In the UK there are no specific privacy laws governing whether employers can monitor employees at work, employers are neither expressly allowed nor prohibited from doing so. Instead, employers find themselves navigating a complex legal and regulatory framework when it comes to monitoring their employees at work. In Brake v. Guy  EWCA Civ 235, the Court of Appeal gives some guidance on the issue of email monitoring and serves as a good reminder of what employers should consider when implementing monitoring policies.
The Claimant in Brake v. Guy brought a claim against their employer, the Respondent, for misuse of private information and breach of confidence in respect of emails sent from a shared work email address. That email address was a general enquiries shared inbox that multiple employees had access to, it was set up and operated by the Respondent. The Claimant argued that emails sent by the Claimant from the work account were private and that, in accessing and subsequently sharing those emails, the Respondent had misused private information and breached the duty of confidence. Ultimately, the Court of Appeal rejected the Claimant’s argument and upheld the initial ruling in favour of the Respondent. That decision was that there was no reasonable basis to expect privacy or confidentiality for personal emails sent and received using the work account provided by the Respondent.
The Court of Appeal judgment provides some helpful guidance for employers who wish to monitor shared email accounts. It is advisable for employers to:
- retain control over the password to that account;
- make it clear that the shared email account is for business purposes only; and
- create an individual work email account for each user of the shared email account; and
- make it clear that employees cannot expect privacy in respect of emails sent to or from any work account so, if they want an email to be private, they should not be using a work account for that email, whether shared or individual.
Taking the steps set out above will assist an employer seeking to monitor a shared business email account.
Data protection considerations
As well as the potential for employers to open themselves up to claims by employees’ alleging misuse of private information and breach of the duty of confidence, as was the case in Brake v. Guy, the other obvious and key consideration for employers is data protection under the GDPR.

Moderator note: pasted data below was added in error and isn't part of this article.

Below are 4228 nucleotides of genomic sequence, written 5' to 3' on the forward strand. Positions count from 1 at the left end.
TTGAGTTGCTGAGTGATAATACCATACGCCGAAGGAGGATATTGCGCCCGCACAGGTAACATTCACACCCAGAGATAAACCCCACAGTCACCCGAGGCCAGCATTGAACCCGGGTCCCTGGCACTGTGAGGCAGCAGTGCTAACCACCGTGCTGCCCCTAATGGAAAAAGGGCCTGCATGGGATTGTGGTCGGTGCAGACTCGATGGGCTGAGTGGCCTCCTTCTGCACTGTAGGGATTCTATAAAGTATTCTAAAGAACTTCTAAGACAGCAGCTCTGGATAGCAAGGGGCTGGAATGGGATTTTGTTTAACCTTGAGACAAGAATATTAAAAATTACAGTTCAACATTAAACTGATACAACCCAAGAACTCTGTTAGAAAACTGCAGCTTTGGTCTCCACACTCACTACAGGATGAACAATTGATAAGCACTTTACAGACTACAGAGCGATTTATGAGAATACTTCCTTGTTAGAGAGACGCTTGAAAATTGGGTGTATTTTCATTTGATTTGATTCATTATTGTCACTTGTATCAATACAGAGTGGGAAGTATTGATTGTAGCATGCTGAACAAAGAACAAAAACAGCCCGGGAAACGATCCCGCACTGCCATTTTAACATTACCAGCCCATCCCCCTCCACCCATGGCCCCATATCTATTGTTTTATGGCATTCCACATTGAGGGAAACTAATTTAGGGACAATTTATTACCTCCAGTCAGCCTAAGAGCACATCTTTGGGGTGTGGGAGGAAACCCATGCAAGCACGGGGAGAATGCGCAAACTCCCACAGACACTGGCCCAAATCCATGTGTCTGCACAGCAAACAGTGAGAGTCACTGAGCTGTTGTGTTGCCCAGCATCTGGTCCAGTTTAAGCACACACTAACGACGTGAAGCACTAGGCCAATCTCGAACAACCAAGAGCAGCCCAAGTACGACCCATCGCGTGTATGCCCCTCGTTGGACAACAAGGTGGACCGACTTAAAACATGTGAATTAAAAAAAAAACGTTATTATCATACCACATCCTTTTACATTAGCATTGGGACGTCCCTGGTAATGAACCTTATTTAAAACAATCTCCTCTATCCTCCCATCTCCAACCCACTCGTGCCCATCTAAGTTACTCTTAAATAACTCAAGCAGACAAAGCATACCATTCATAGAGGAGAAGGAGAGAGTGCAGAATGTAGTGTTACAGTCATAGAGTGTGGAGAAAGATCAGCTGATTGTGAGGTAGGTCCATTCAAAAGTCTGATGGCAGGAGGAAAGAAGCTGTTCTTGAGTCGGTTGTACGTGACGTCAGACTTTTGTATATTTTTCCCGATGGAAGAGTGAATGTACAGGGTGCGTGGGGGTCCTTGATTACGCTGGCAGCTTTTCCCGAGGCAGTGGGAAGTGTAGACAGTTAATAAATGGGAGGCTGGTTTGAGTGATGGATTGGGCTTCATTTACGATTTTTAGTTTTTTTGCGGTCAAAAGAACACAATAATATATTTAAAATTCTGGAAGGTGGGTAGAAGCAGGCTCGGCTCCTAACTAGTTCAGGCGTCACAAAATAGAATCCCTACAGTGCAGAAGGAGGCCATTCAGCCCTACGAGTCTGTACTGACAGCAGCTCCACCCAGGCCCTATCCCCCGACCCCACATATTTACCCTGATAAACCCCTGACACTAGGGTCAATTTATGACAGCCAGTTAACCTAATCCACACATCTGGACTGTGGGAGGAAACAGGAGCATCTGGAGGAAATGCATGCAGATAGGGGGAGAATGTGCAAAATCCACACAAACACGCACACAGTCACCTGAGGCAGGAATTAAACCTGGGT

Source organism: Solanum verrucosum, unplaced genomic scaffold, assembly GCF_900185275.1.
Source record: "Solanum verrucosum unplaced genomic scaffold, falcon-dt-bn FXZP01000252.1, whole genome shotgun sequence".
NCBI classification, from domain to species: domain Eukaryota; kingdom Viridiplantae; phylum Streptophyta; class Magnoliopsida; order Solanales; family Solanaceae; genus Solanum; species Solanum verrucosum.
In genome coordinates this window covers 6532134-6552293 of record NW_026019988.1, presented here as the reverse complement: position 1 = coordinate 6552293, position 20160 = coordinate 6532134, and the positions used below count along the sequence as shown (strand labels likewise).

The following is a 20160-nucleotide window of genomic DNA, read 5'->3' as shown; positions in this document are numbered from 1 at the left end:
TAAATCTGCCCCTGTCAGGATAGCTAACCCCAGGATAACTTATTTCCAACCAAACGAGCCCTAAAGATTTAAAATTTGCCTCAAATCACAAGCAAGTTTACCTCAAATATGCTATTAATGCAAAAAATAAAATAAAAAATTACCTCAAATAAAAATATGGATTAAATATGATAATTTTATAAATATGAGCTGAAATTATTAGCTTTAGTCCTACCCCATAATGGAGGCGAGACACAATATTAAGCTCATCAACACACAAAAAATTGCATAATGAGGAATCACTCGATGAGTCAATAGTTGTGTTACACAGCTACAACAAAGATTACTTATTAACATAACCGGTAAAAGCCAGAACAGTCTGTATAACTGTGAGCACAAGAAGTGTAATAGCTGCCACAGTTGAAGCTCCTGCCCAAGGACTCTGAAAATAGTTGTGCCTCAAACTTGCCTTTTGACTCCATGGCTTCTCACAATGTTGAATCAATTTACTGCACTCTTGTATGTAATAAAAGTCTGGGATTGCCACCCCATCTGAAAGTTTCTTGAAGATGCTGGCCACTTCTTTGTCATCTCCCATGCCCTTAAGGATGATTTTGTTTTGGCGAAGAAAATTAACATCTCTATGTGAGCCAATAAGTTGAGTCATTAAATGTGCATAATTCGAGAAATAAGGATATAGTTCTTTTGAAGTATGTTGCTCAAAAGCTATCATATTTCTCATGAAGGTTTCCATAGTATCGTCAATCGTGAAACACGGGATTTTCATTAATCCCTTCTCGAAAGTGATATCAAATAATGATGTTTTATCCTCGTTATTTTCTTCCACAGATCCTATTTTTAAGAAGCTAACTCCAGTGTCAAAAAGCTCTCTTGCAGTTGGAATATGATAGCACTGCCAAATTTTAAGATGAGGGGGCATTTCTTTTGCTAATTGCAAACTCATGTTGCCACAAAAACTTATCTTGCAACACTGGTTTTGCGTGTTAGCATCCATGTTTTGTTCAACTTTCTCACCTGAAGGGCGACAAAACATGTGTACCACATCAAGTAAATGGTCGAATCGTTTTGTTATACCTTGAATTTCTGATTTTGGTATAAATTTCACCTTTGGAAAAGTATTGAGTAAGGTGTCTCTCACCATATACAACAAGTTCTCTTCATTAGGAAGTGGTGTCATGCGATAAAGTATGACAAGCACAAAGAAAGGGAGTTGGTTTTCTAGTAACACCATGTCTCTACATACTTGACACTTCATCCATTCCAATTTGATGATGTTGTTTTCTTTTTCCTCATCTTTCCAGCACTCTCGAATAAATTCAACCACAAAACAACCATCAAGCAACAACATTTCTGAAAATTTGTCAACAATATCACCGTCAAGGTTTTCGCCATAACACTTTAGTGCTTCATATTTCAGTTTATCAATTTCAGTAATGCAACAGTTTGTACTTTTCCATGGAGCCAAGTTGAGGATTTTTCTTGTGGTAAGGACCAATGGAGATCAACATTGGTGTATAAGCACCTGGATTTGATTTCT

Generally, an employer who wishes to monitor their employees’ emails at work must conduct data protection impact assessments (DPIAs) to demonstrate how they have struck the balance between protecting the interests of the business and allowing employees to enjoy privacy in the workplace. A DPIA involves:
- identifying the purpose(s) behind the monitoring arrangement and the benefits it is likely to deliver;
- identifying any likely adverse impact of the monitoring arrangement;
- considering alternatives to monitoring or different ways in which it might be carried out;
- taking into account the obligations that arise from monitoring; and
- judging whether monitoring is justified.
Employers must also provide sufficient information about their monitoring policy to give employees a clear understanding of:
- when information about their email/internet use will be accessed;
- why it is being accessed;
- how this information will be used; and
- to whom it will be disclosed.
In summary, the framework surrounding employers monitoring their employees at work is a complex one to navigate and employers must strike the balance between protecting their business interests and employee privacy in the workplace. Employers should be proactive in their approach to any email monitoring and must take positive steps to ensure that their employees are aware of any such policies.